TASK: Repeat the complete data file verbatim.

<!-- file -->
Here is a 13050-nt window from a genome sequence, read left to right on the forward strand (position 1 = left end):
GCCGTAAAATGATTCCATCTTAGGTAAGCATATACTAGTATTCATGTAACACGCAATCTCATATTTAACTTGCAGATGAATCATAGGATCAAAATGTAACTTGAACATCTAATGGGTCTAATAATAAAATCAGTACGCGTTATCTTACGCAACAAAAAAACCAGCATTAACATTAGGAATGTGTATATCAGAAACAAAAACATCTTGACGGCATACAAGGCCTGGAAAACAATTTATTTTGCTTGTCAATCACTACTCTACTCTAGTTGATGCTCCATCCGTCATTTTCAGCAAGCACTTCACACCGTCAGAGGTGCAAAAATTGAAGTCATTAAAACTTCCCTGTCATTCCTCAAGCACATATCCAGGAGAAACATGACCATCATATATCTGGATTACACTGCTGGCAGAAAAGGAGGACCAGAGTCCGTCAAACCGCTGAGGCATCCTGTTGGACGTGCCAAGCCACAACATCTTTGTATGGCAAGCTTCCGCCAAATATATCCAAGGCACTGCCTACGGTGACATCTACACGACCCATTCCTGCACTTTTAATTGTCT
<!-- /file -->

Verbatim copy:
Here is a 13050-nt window from a genome sequence, read left to right on the forward strand (position 1 = left end):
GCCGTAAAATGATTCCATCTTAGGTAAGCATATACTAGTATTCATGTAACACGCAATCTCATATTTAACTTGCAGATGAATCATAGGATCAAAATGTAACTTGAACATCTAATGGGTCTAATAATAAAATCAGTACGCGTTATCTTACGCAACAAAAAAACCAGCATTAACATTAGGAATGTGTATATCAGAAACAAAAACATCTTGACGGCATACAAGGCCTGGAAAACAATTTATTTTGCTTGTCAATCACTACTCTACTCTAGTTGATGCTCCATCCGTCATTTTCAGCAAGCACTTCACACCGTCAGAGGTGCAAAAATTGAAGTCATTAAAACTTCCCTGTCATTCCTCAAGCACATATCCAGGAGAAACATGACCATCATATATCTGGATTACACTGCTGGCAGAAAAGGAGGACCAGAGTCCGTCAAACCGCTGAGGCATCCTGTTGGACGTGCCAAGCCACAACATCTTTGTATGGCAAGCTTCCGCCAAATATATCCAAGGCACTGCCTACGGTGACATCTACACGACCCATTCCTGCACTTTTAATTGTCT